Back in January I followed this octopus as it hunted. It explored a rock covered in yellow-green kelp, and as it climbed around, it sometimes produced a perfect match for the colors around it. It was hard to see where seaweed ended and octopus began.
Here is a close-up of the area where the yellows match behind his head.
How do octopuses trick the eye?
One part of what they have to do is produce particular colors. This is done with several layers of specialized cells in their skin. The chromatophores, near the surface, contain sacs of pigment, and the sacs can be expanded or contracted by tiny muscles to reveal or conceal a particular color. The colors of chromatophores vary according to species, but the only available colors are black/brown, red, orange, and yellow. Greens, blues, and violets are produced differently, with the aid of several kinds of reflecting cells that lie deeper in the skin. These cells can refract and scatter light, as well as reflect it straight back. (Here’s a page with a summary of how this works, here’s a more detailed paper, and this new article compares color production in a range of animals.)
So the colors above were probably produced by expanding yellow chromatophores and perhaps using reflecting cells to add some green.
But that is only half the task, and not what I wanted to emphasize. The octopus also has to work out which color to make. And there is the real mystery. Octopuses, it is generally believed, are color-blind. Their eyes are good at detecting brightness, but they have no way to track the hues of the objects around them.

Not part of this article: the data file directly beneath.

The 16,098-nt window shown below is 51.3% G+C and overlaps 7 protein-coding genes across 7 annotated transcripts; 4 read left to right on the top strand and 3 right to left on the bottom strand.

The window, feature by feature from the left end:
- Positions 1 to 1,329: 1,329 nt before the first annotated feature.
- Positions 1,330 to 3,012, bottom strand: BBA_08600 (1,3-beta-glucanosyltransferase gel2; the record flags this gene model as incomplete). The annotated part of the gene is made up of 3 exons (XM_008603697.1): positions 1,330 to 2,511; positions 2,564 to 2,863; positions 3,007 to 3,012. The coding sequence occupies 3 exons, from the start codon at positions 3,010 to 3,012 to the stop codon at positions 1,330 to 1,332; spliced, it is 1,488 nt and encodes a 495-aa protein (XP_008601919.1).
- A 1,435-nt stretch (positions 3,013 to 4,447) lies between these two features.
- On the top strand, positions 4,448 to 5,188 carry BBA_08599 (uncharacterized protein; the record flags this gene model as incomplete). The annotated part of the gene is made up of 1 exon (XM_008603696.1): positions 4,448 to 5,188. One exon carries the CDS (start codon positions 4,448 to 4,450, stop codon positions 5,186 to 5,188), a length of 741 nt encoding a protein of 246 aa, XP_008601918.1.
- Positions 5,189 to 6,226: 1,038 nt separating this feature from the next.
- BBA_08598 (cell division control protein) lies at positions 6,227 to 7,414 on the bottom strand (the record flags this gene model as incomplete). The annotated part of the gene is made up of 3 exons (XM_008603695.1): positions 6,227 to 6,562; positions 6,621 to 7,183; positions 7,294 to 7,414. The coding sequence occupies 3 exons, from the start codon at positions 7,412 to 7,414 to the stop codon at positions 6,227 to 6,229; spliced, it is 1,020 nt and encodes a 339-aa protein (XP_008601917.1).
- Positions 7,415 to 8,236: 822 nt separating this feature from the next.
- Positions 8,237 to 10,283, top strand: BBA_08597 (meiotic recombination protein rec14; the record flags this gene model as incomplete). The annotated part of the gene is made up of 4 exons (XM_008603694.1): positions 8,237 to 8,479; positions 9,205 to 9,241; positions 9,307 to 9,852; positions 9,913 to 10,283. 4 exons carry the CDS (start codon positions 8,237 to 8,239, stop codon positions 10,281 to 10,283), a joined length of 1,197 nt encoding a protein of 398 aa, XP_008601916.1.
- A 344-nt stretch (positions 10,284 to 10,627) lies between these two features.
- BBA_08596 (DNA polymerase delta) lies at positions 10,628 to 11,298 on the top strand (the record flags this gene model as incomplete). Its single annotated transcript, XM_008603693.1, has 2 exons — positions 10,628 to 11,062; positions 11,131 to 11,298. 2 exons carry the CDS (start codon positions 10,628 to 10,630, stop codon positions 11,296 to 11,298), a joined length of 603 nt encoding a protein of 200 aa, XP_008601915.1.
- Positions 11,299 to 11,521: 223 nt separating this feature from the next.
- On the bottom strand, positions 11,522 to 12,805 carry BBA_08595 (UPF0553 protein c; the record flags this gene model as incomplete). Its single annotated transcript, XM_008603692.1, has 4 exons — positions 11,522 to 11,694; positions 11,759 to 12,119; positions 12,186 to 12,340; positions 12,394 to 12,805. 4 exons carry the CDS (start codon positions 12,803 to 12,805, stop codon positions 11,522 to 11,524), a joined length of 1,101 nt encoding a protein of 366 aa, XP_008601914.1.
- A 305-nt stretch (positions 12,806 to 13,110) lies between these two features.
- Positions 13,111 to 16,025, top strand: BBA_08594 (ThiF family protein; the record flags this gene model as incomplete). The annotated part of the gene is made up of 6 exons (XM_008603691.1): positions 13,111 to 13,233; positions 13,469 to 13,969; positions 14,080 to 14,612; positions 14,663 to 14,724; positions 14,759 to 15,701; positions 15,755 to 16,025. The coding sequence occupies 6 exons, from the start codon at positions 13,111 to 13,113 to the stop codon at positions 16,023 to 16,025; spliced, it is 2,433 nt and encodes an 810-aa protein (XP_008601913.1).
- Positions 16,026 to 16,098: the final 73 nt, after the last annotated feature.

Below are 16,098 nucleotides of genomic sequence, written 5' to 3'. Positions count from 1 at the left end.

How can you match colors you can’t see? The standard answer is that they use brightness as a clue to color to some extent, and also make use of those tiny mirrors in their skin, the reflecting cells. It’s not necessary to detect and re-make a color if you can just reflect it back.
That is what the books say, but I can’t help thinking there is something missing here. In some of the best cases of camouflage, the octopus’ front side is a good match for the color of what is behind it, and – as far as I can tell – the colors coming in from the front are different from those behind. Then the match to what is behind the octopus can’t be produced by merely reflecting incoming light. That, at least, is how it seems, but it’s hard to tell from casual observation what the light coming from the front is really like.
Here is the same octopus a minute or two before, feeling about under a rock.
(One more shot of him is here.)
Watching it roam around I was reminded of another very camouflaged octopus, of the same species, from a year or so back. This one was uncanny.
I used a photo of his eye in an earlier post. What is especially impressive is the way the arm at the lower right – if you can’t see any octopus there, look for the sucker on the far right– matches the sand-colored rock in front of him, while his head matches the green-grey rock behind.
That shot shows also the role played by adjusting the skin texture, as well as color. Below is another of the same octopus: more conspicuous now, especially as you can see more suckers, and the skin texture also has less going on. (And one more of him, with no camo at all.)
I said above: there seems to be something missing from the explanation about how they do all this. The most interesting speculation floating around is that some light-sensing goes on in the cephalopod skin. In 2010 a paper (by Lydia Mäthger, Steven Roberts, and Roger Hanlon) came out reporting the expression of a gene for a light-sensing chemical in the skin of a cuttlefish. Even if it is being used to sense light, this alone would not solve the color-detection problem, as the light-sensing chemical (the photopigment) in the skin is chemically the same as the single one in their eyes, and the whole point here is that you need at least two kinds of photopigment to discriminate colors. But it might be a piece of the puzzle. I’ve seen a few follow-up references that suggest something like this might be going on in octopuses, too.